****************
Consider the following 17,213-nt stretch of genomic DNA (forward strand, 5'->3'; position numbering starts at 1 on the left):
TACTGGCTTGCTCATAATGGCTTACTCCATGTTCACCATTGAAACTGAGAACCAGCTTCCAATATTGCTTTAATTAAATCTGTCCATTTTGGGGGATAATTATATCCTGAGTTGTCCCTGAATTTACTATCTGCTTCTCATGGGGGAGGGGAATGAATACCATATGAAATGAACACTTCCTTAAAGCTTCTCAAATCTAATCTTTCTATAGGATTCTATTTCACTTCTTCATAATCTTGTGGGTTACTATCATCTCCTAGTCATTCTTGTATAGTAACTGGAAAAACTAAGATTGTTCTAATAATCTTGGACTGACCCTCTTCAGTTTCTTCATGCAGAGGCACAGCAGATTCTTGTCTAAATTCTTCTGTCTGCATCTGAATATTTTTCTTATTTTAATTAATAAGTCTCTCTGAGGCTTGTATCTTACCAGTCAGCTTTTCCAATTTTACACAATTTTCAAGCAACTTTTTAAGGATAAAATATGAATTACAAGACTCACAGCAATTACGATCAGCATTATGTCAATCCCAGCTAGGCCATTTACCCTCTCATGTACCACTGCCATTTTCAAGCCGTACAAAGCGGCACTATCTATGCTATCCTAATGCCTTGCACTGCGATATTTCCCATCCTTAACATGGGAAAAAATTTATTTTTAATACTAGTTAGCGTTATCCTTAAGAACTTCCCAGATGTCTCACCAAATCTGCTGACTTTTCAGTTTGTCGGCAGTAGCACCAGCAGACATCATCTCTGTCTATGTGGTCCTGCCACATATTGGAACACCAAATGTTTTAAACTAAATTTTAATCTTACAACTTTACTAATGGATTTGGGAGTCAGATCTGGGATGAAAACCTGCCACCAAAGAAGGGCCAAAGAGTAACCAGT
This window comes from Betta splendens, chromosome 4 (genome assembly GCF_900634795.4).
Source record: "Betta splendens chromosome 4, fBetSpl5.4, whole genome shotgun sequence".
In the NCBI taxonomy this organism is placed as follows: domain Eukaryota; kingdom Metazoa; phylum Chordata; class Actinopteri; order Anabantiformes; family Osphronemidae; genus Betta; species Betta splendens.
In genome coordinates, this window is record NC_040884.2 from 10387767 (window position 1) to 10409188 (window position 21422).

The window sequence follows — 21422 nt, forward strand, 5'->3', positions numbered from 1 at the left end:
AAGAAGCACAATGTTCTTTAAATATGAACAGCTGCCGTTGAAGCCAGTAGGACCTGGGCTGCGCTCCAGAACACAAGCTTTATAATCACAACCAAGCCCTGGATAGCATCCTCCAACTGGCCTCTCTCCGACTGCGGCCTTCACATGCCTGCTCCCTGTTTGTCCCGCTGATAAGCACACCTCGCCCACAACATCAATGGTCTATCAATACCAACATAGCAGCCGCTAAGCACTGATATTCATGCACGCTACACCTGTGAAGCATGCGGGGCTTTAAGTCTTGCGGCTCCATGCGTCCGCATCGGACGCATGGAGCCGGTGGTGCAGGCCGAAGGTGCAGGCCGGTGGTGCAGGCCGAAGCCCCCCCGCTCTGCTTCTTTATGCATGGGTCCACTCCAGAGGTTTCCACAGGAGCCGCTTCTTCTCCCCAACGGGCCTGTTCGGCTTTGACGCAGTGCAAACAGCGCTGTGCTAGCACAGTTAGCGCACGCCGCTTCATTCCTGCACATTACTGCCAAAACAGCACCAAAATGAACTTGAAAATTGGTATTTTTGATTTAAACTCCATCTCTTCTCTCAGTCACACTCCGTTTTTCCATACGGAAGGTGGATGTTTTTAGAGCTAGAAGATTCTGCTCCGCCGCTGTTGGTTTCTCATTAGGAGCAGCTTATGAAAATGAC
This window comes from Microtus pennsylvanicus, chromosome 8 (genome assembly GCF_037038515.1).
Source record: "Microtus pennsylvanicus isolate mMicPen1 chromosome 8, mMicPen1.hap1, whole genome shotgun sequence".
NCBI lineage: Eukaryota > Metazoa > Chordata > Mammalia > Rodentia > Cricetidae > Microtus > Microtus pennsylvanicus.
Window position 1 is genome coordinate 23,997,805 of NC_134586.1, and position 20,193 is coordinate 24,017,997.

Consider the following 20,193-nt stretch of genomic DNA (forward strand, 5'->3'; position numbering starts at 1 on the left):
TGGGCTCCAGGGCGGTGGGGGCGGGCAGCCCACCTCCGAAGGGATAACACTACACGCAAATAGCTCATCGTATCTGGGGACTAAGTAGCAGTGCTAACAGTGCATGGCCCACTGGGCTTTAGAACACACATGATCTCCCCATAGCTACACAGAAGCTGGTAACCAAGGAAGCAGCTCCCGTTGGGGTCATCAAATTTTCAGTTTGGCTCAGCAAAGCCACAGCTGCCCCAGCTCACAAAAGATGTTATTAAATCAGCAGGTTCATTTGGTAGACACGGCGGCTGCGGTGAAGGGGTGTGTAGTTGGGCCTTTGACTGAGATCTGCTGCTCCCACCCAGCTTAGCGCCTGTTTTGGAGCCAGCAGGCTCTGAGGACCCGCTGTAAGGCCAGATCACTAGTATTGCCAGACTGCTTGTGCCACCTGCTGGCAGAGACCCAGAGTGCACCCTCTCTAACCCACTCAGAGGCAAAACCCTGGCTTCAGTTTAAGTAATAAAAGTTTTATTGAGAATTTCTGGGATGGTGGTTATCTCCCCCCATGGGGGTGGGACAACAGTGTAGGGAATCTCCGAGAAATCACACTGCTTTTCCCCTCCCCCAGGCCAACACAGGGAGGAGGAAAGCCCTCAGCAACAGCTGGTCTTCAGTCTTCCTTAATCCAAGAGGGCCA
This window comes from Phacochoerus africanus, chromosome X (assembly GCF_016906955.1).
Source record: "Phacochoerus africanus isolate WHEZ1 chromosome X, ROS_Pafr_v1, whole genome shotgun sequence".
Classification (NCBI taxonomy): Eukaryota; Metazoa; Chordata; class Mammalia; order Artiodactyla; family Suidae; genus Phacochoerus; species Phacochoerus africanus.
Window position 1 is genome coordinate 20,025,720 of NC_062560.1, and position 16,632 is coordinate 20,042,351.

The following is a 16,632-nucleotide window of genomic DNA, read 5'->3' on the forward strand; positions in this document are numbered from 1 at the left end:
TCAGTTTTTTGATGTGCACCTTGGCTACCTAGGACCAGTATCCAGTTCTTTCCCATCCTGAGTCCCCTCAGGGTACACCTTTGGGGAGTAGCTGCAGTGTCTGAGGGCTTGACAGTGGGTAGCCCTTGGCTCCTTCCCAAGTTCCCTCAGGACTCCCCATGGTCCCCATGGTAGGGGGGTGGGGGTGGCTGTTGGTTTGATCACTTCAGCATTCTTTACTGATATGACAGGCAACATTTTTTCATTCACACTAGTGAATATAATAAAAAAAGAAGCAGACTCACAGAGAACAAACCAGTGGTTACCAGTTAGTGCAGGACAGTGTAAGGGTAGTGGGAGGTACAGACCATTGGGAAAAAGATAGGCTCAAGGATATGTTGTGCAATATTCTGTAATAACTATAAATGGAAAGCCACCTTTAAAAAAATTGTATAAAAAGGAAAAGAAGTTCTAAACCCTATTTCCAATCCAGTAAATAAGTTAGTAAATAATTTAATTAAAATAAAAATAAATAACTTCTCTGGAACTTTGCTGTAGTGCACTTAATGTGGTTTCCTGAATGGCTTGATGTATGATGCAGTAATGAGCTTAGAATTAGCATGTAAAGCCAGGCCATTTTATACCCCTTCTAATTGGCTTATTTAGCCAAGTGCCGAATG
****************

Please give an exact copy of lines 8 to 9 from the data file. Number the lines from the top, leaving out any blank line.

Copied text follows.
AAGAAGCACAATGTTCTTTAAATATGAACAGCTGCCGTTGAAGCCAGTAGGACCTGGGCTGCGCTCCAGAACACAAGCTTTATAATCACAACCAAGCCCTGGATAGCATCCTCCAACTGGCCTCTCTCCGACTGCGGCCTTCACATGCCTGCTCCCTGTTTGTCCCGCTGATAAGCACACCTCGCCCACAACATCAATGGTCTATCAATACCAACATAGCAGCCGCTAAGCACTGATATTCATGCACGCTACACCTGTGAAGCATGCGGGGCTTTAAGTCTTGCGGCTCCATGCGTCCGCATCGGACGCATGGAGCCGGTGGTGCAGGCCGAAGGTGCAGGCCGGTGGTGCAGGCCGAAGCCCCCCCGCTCTGCTTCTTTATGCATGGGTCCACTCCAGAGGTTTCCACAGGAGCCGCTTCTTCTCCCCAACGGGCCTGTTCGGCTTTGACGCAGTGCAAACAGCGCTGTGCTAGCACAGTTAGCGCACGCCGCTTCATTCCTGCACATTACTGCCAAAACAGCACCAAAATGAACTTGAAAATTGGTATTTTTGATTTAAACTCCATCTCTTCTCTCAGTCACACTCCGTTTTTCCATACGGAAGGTGGATGTTTTTAGAGCTAGAAGATTCTGCTCCGCCGCTGTTGGTTTCTCATTAGGAGCAGCTTATGAAAATGAC
This window comes from Microtus pennsylvanicus, chromosome 8 (genome assembly GCF_037038515.1).